NATO Secretary General Jens Stoltenberg
© AP Photo/Patrick Post
NATO Secretary General Jens Stoltenberg (center) is welcomed by Dutch PM Mark Rutte and Danish PM Mette Frederiksen in The Hague, Netherlands, June 14, 2022.
The bloc is unwilling to fight Russia directly and treats Kiev as a proxy, Dutch PM admits

Ukraine must get more NATO heavy weapons, the military bloc's head said on Tuesday, ahead of a meeting of the US-led 'contact group' to discuss the logistics of that undertaking. NATO is trying to adapt to the "constantly changing" demands from Kiev, according to the US envoy to the alliance.

"Ukraine should have more heavy weapons and NATO allies and partners have provided heavy weapons ... and they are also stepping up," Secretary General Jens Stoltenberg said on Tuesday in The Hague, where he met with leaders of seven member countries ahead of the NATO summit scheduled for the end of June.

"In terms of weaponry, we stand united here that it is crucial for Russia to lose the war," said Dutch Prime Minister Mark Rutte, who hosted the meeting. "And as we cannot have a direct confrontation between NATO troops and Russia, what we need to do is make sure that Ukraine can fight that war, that it has access to all the necessary weaponry."

Comment: NATO appears to be suffering from schizophrenia, though it is more likely that there are splits within the alliance of what to do. One group wants Ukraine to cut their losses and settle for a ceasefire and a peace agreement while another faction will not allow any peace to settle in Ukraine and actively sends more weapons.

Romanian President Klaus Johannis, Danish Prime Minister Mette Frederiksen, Belgian PM Alexander De Croo, Polish PM Mateusz Morawiecki, Portuguese PM Antonio Costa, and Latvian PM Krisjanis Karins also attended the meeting in the Netherlands. Stoltenberg previously visited Sweden and Finland, which have applied to join NATO but will most likely not be formally invited to the June 29-30 summit in Madrid, due to Turkish objections.

Meanwhile, US Permanent Representative to NATO Julianne Smith was reported as saying that NATO countries are trying to adapt to Kiev's demands for additional weapons, which are constantly changing.

According to the Pentagon, initial efforts to supply Ukraine focused on portable anti-tank and anti-aircraft missiles, but are now shifting to tanks and heavy artillery due to the nature of the current fighting in Donbass.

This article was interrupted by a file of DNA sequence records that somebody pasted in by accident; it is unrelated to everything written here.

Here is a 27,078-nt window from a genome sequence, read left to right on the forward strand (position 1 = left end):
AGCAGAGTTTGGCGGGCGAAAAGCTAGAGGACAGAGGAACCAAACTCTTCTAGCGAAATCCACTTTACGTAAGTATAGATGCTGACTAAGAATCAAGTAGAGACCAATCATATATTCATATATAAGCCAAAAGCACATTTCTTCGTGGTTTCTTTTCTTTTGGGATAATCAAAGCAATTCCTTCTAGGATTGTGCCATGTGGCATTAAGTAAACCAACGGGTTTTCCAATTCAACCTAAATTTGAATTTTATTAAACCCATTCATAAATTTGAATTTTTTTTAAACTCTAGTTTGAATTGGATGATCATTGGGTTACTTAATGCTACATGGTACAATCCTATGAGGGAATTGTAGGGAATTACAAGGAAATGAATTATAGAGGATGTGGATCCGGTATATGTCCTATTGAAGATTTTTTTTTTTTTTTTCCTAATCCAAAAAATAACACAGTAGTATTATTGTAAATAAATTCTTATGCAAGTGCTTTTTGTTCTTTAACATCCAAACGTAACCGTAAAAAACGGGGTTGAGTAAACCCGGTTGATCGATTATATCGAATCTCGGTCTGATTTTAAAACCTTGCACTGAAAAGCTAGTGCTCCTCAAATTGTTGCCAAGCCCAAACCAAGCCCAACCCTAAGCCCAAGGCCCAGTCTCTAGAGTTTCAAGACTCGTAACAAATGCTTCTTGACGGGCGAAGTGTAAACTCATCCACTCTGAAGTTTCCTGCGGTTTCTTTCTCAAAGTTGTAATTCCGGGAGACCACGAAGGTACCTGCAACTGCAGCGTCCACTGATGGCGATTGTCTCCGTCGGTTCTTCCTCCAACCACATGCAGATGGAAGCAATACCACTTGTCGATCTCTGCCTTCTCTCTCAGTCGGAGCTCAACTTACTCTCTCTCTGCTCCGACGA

Mikhail Podolyak, adviser to Ukrainian President Volodymyr Zelensky, has said that Kiev urgently needs 1,000 howitzers, 300 multiple-launch rocket systems, 500 tanks, 2,000 armored vehicles, and 1,000 drones.

While the US has pledged only four HIMARS rocket launchers, the Pentagon's policy chief, Colin Kahl, on Tuesday revealed that they would be supplied with heavy guided missiles, with a range of 70 kilometers.

Meanwhile, US Defense Secretary Lloyd Austin has arrived in Brussels, where he will chair the meeting of the Ukraine Defense Contact Group to discuss how to best supply Kiev. According to an unnamed US official quoted by the Pentagon's news release, "Ukrainians know themselves best what they're dealing with, and we actively seek their information on the battlefield conditions."

"Generally, we take their assessment as reliable and valid," the official added.

Russia attacked the neighboring state in late February, following Ukraine's failure to implement the terms of the Minsk agreements, first signed in 2014, and Moscow's eventual recognition of the Donbass republics of Donetsk and Lugansk. The German- and French-brokered Minsk Protocol was designed to give the breakaway regions special status within the Ukrainian state.

The Kremlin has since demanded that Ukraine officially declare itself a neutral country that will never join the US-led NATO military bloc. Kiev insists the Russian offensive was completely unprovoked and has denied claims it was planning to retake the two republics by force.